United States, 2013
U.S. Release Date:
R (Violence, Profanity, Sexual Content)
Theatrical Aspect Ratio:
Josh Brolin, Sean Penn, Ryan Goslin, Anthony Mackie, Robert Patrick, Michael Pena, Giovanni Ribisi, Emma Stone, Nick Nolte, Mireille Enos
Will Beall, based on the book by Paul Lieberman
There seems to be little doubt that Ruben Fleischer, the director behind the well-received Zombieland and the less well-received 30 Minutes or Less, is a Brian De Palma fan. How else to explain the kinship that exists between Fleischer's latest, Gangster Squad, and De Palma's classic The Untouchables (with a little Scarface thrown in for good measure)? The similarities go beyond the requisite plot points that exist in all gangland stories; Gangster Squad unspools almost like a remake of The Untouchables, albeit with a souped-up ending and a relocation from Prohibition Era Chicago to post-WWII Los Angeles. There's no Battleship Potemkin homage, but there is a nod to Sunset Blvd. Gangster Squad is an unashamedly pulpy thriller that borders at times on an exploitation flick but its determination to follow The Untouchables' template (without the benefit of a David Mamet script) makes it a little too predictable to be memorable.
Steeped in blood, gore, and violence, Gangster Squad delivers what fans of the gangster genre expect from a movie of this sort. It's chock-full of "guilty pleasure" moments. Sean Penn, playing real-life mobster Mickey Cohen, hams it up expertly, channeling Al Pacino's Tony Montana without the accent. The good guys are stolid, sturdy men - paragons of virtue up against a feral villain who is so vile that even the notorious Chicago mob can't stand against him. Despite the talent of the cast, Gangster Squad isn't a "prestige" motion picture and its release date shift from September 7 to January 11 didn't damage its nonexistent Oscar chances. It's an inferior Untouchables knock-off and proud of it.
The year is 1949. Mickey Cohen is building his underworld empire in the alleys and bordellos of post-war L.A. Half the police force is in his pocket. He owns the dope and sex trades and has a plan that will give him control over all the illicit money funneling into the West. Mickey doesn't think small and he calls himself Progress. Standing in his way is the "Gangster Squad" - a group of six dedicated lawmen who work under the radar to bring down Cohen's empire by any and all means possible. Sgt. John O'Mara (Josh Brolin) gets the commission from Chief Parker (Nick Nolte) after he proves himself to be incorruptible. He hand-picks his cohorts: fellow war veteran Jerry Wooters (Ryan Gosling); a cop with a dim view of authority, Coleman Harris (Anthony Mackie); a sharpshooter, Max Kennard (Robert Patrick) and his sidekick, Navidad Ramirez (Michael Pena); and a wiretapper, Conway Keeler (Giovanni Ribisi).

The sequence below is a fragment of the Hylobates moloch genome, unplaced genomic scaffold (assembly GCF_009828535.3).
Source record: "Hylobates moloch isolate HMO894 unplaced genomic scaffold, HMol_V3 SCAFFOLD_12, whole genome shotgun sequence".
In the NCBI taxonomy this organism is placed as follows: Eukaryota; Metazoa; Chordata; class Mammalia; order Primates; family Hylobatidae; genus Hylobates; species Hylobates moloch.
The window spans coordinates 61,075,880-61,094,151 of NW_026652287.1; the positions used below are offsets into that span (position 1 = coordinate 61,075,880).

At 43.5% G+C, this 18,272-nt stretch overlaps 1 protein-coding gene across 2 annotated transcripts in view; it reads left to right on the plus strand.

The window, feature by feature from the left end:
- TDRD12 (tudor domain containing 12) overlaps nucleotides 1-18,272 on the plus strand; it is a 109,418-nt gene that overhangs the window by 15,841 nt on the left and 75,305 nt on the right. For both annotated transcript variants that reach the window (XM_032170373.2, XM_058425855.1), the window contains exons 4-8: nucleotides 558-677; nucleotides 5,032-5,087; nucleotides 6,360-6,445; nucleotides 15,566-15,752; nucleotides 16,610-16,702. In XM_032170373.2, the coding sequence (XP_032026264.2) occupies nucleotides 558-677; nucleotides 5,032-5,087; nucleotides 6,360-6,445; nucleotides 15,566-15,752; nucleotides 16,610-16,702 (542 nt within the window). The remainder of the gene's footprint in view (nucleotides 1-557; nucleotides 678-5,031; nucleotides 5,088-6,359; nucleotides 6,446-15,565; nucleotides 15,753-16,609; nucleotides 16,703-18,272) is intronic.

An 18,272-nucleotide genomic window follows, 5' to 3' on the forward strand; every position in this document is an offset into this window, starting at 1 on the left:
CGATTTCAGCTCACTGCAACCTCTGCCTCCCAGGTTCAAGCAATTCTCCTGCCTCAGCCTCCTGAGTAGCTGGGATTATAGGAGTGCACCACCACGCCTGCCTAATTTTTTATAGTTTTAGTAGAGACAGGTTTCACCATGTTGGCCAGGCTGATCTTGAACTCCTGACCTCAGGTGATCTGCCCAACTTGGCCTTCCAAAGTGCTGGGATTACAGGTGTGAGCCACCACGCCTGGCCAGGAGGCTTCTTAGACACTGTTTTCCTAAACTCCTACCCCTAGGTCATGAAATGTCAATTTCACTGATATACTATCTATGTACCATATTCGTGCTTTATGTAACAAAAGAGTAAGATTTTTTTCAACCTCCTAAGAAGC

The Gangster Squad gets off to a rough start, with two of its members stuck behind bars (leading to a cartoonish jailbreak). But, once they plant a bug in Mickey's demesne, things take a turn for the better. Their many successes are conveyed via a montage replete with newspaper headlines. Eventually, Mickey decides he can no longer afford to absorb the losses he is taking and decides to take the fight to his enemies. The results are predictably bloody, although no one brings a knife to a gunfight.
Like The Untouchables, Gangster Squad plays fast and loose with history. The real Mickey Cohen, like Al Capone, ended up running afoul of the tax code. That's wasn't dramatic enough for Fleischer, who invents a more cinematically appealing climax that includes the staple of testosterone-drenched movies: the fist fight. There's also a car chase but, perhaps because it features '40s vehicles, it feels more energetic than the generic version of this sort of thing.
The cast is upscale, with a two-time Oscar winner (Penn) and three Oscar nominees (Nolte, Gosling, Brolin) leading a group that includes one of the hottest young actresses currently working in Holywood (Emma Stone). This isn't really an actor's movie, however, so it gives the performers an opportunity to have some fun. Penn and Nolte get to do a little scenery chewing and Brolin flexes some muscle. It's not a great part for Emma Stone, who looks terrific in the period costumes but, as the woman caught between Cohen and Wooters, her thinly drawn character often looks like a deer caught in headlights.
Gangster Squad will remind everyone of The Untouchables but suffers greatly by the comparison. That's a little unfortunate because, taken on its own terms, it offers its share of lowbrow entertainment. Like any genre film, all Gangster Squad has to do is generate a little box office noise to fulfill expectations. Entering multiplexes in the icy wasteland that is early January, Gangster Squad provides a welcome burst of heat and color, even if those qualities are more illusory than real and subject to a fast fade.
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